Properties of Clay Plasticity – The physical property that allows clay to keep any new form it is given. Clay and soil have essentially the same chemical makeup or formula. The reason clay is plastic is due to the physical difference, not the chemical.
Stages clay goes through as it dries: Slip – a mixture of clay and water used in joining clay and decoration
Plastic Clay – clay that is workable and can retain its form given
Leather-hard Clay – clay that has dried past plastic, but before bone dry, clay in this stage can still be joined and carved
Bone Dry Clay – Clay in which most of the water has evaporated out
Forces That Work On Clay
The Artist: The artist forms the clay.
Evaporation: Clay dries when exposed to the air. Humidity (moisture in the air) controls the drying rate.
Absorption: Water in the clay is absorbed by the hands and surfaces upon which the clay is worked.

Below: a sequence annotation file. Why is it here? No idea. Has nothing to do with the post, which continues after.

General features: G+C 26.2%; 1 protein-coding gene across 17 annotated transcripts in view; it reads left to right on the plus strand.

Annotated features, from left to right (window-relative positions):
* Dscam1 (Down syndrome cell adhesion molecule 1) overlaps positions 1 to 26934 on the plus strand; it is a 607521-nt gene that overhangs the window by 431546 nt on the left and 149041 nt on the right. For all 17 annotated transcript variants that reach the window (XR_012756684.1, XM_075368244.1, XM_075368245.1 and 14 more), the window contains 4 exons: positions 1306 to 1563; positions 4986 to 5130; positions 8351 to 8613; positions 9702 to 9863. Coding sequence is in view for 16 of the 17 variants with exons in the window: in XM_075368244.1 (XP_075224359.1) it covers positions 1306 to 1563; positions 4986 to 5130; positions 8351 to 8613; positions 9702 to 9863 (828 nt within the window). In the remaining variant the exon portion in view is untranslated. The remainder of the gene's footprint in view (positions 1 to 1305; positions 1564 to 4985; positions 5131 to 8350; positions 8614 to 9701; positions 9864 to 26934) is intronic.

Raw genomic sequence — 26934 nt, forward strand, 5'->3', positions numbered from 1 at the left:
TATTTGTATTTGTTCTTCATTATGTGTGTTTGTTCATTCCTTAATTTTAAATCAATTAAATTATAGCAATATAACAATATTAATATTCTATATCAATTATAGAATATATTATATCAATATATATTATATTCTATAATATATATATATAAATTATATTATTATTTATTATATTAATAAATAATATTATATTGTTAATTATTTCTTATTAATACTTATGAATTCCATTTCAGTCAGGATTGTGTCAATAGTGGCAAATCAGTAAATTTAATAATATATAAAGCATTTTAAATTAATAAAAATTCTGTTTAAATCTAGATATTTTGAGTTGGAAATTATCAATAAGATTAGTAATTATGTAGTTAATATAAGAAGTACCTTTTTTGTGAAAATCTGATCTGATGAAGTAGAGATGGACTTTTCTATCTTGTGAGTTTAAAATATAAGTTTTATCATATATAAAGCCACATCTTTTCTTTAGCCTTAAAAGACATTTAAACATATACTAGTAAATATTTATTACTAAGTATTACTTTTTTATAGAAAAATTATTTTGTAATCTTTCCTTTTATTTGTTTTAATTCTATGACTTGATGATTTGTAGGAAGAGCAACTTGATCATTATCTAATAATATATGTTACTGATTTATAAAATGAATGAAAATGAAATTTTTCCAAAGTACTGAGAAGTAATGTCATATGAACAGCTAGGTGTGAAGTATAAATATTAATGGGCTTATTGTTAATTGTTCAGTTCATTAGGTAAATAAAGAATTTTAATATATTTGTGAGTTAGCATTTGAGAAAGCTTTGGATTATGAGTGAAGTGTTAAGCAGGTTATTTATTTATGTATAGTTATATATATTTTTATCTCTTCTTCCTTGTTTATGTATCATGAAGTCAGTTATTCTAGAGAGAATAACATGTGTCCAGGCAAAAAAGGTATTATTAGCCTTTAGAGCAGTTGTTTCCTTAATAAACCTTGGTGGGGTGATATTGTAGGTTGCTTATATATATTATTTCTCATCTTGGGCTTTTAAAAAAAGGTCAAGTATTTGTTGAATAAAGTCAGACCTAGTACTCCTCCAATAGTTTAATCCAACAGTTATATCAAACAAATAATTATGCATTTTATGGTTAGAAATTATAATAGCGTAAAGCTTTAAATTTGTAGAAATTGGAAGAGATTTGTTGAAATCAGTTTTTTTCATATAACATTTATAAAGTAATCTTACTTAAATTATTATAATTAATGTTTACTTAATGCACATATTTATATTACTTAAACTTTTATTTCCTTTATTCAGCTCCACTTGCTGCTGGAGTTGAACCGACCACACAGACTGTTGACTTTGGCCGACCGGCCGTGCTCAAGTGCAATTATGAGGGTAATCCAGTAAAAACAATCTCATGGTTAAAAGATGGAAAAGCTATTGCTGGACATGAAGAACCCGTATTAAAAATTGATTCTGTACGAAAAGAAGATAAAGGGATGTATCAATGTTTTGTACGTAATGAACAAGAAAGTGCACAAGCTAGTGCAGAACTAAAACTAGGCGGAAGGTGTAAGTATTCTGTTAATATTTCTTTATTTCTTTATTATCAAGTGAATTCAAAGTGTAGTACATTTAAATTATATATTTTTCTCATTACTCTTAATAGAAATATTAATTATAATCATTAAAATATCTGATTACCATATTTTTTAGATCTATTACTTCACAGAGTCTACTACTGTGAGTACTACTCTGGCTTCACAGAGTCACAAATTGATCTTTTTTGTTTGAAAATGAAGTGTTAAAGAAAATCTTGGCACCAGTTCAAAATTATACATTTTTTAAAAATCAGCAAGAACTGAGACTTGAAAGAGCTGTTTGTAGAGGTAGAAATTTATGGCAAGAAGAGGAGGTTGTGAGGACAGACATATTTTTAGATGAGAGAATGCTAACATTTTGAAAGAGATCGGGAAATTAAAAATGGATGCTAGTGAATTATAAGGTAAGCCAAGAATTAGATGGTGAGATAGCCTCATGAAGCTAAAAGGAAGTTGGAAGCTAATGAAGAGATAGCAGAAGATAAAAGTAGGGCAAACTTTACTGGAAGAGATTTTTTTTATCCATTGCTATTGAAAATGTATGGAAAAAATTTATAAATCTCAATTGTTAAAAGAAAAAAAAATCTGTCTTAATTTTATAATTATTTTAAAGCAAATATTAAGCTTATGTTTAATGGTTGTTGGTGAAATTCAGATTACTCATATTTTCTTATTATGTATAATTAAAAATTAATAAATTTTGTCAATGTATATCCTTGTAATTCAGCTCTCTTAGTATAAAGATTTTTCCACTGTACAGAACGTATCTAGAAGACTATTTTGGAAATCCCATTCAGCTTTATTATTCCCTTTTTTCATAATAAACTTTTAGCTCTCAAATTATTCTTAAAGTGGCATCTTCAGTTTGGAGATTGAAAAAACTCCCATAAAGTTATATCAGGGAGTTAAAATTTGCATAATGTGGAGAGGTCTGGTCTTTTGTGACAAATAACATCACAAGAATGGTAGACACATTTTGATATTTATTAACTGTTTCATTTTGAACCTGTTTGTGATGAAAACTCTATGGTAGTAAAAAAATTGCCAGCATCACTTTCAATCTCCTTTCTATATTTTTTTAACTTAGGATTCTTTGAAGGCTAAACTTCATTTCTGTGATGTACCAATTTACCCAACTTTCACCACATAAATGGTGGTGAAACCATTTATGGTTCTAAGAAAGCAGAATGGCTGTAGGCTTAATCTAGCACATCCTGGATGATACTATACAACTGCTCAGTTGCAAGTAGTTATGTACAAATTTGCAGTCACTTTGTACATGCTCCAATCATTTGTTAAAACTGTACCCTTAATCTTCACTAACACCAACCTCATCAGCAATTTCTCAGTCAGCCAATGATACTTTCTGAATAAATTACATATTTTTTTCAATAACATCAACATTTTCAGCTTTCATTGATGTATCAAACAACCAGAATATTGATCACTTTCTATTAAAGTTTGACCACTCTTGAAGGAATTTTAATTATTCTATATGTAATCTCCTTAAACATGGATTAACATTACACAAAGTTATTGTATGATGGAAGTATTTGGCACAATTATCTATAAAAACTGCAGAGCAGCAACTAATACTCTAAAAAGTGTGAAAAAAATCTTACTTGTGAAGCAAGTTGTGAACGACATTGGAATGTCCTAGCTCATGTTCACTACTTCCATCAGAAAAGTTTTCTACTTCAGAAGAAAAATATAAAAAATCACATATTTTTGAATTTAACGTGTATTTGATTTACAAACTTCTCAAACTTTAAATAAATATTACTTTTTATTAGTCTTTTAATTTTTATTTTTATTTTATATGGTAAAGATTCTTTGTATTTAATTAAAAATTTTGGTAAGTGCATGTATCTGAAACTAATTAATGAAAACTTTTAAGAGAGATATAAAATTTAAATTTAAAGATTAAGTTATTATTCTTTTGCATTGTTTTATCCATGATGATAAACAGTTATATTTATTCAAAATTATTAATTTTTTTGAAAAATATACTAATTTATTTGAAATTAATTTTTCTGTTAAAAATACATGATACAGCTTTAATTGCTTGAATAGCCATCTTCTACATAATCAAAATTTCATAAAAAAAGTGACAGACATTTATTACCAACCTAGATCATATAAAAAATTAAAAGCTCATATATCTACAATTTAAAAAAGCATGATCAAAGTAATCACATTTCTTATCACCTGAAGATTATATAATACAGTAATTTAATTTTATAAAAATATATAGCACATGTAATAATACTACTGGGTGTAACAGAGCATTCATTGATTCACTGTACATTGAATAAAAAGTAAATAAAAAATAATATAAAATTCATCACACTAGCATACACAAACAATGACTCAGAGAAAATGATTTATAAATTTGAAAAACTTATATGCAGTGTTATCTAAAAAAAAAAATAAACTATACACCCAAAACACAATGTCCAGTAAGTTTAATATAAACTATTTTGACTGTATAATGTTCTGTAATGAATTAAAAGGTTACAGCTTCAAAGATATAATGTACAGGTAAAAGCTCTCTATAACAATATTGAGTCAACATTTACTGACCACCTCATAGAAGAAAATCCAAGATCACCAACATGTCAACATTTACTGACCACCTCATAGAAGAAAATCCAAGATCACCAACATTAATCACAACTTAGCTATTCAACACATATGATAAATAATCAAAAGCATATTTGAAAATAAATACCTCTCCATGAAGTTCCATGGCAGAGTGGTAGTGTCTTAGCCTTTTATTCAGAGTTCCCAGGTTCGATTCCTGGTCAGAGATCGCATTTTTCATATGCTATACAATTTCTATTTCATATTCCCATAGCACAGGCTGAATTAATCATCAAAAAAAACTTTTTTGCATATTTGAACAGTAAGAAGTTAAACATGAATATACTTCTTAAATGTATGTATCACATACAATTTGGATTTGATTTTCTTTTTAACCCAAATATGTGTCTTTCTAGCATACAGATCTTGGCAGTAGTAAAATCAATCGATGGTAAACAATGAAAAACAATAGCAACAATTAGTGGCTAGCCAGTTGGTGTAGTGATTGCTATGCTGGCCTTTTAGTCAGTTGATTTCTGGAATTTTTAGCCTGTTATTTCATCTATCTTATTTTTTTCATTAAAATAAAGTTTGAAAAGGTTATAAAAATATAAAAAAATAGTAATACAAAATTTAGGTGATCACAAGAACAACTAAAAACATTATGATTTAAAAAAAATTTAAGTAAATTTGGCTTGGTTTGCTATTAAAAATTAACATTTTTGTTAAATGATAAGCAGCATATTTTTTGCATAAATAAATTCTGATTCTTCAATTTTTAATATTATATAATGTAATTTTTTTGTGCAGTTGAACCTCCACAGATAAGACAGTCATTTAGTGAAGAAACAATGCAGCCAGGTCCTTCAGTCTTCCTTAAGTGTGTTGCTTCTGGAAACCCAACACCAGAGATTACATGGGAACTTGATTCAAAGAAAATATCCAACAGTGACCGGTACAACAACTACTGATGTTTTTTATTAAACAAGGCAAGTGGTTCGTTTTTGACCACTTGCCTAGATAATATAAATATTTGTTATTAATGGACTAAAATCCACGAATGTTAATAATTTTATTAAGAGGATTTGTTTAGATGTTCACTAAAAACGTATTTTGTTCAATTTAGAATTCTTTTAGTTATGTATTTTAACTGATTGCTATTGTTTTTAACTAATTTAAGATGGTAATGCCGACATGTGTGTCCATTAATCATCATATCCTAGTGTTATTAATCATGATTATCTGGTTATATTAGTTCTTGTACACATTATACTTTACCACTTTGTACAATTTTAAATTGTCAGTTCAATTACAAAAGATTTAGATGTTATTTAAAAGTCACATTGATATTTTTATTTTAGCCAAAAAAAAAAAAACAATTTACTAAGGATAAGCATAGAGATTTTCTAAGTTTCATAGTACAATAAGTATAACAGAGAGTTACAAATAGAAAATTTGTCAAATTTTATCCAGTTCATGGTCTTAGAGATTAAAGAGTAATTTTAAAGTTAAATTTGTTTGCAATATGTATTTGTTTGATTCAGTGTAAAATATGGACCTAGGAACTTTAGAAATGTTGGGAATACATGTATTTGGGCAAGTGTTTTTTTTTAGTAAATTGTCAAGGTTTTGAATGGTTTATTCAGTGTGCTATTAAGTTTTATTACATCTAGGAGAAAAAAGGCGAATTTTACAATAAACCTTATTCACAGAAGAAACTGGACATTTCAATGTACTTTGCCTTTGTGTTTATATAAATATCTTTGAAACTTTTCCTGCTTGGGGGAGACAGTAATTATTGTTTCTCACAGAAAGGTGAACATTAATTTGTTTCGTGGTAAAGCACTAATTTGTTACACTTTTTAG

Shrinkage: As the clay dries, it gets smaller. As the clay is fired its shrinks at a specific shrinkage rate as determined by the type of clay.
Gravity: Wet clay is weaker than dry clay and can “Slump” due to gravity. When designing pottery, keep this force in mind because it can affect the feasibility and difficulty of construction.
Basic Pottery Terms Ceramics – the art of making and firing items using clay Pottery – items made out of clay, usually includes vessels and functional items
Vessel – a container usually associated with holding liquids
Greenware – any unfired clay, note unfired clay can be recycled, however once it has been fired it cannot be recycled
Bisqueware – ware that has gone through the first firing, low temperature and still remains porous